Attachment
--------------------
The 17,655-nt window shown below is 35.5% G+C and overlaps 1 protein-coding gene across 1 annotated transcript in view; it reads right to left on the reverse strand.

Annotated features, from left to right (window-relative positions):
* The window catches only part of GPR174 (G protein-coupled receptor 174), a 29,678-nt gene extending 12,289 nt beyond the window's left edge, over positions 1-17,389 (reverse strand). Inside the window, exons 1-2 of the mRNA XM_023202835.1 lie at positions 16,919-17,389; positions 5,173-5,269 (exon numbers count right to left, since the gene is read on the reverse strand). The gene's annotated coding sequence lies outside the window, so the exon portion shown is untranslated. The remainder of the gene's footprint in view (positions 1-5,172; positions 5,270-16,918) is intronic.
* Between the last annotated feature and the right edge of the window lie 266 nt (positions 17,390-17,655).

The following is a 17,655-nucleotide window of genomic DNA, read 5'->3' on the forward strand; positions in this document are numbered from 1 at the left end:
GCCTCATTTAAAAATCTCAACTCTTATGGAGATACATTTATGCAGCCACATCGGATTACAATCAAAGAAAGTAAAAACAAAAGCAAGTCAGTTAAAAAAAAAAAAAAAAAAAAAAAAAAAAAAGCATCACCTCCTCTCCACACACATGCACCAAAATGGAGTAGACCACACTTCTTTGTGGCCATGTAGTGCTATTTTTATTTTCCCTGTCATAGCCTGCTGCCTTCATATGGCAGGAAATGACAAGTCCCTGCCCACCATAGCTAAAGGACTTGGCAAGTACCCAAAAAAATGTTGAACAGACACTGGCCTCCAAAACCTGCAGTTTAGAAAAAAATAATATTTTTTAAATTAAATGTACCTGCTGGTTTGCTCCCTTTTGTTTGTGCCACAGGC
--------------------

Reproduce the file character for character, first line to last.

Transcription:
The 17,655-nt window shown below is 35.5% G+C and overlaps 1 protein-coding gene across 1 annotated transcript in view; it reads right to left on the reverse strand.

Annotated features, from left to right (window-relative positions):
* The window catches only part of GPR174 (G protein-coupled receptor 174), a 29,678-nt gene extending 12,289 nt beyond the window's left edge, over positions 1-17,389 (reverse strand). Inside the window, exons 1-2 of the mRNA XM_023202835.1 lie at positions 16,919-17,389; positions 5,173-5,269 (exon numbers count right to left, since the gene is read on the reverse strand). The gene's annotated coding sequence lies outside the window, so the exon portion shown is untranslated. The remainder of the gene's footprint in view (positions 1-5,172; positions 5,270-16,918) is intronic.
* Between the last annotated feature and the right edge of the window lie 266 nt (positions 17,390-17,655).

The following is a 17,655-nucleotide window of genomic DNA, read 5'->3' on the forward strand; positions in this document are numbered from 1 at the left end:
GCCTCATTTAAAAATCTCAACTCTTATGGAGATACATTTATGCAGCCACATCGGATTACAATCAAAGAAAGTAAAAACAAAAGCAAGTCAGTTAAAAAAAAAAAAAAAAAAAAAAAAAAAAAAGCATCACCTCCTCTCCACACACATGCACCAAAATGGAGTAGACCACACTTCTTTGTGGCCATGTAGTGCTATTTTTATTTTCCCTGTCATAGCCTGCTGCCTTCATATGGCAGGAAATGACAAGTCCCTGCCCACCATAGCTAAAGGACTTGGCAAGTACCCAAAAAAATGTTGAACAGACACTGGCCTCCAAAACCTGCAGTTTAGAAAAAAATAATATTTTTTAAATTAAATGTACCTGCTGGTTTGCTCCCTTTTGTTTGTGCCACAGGC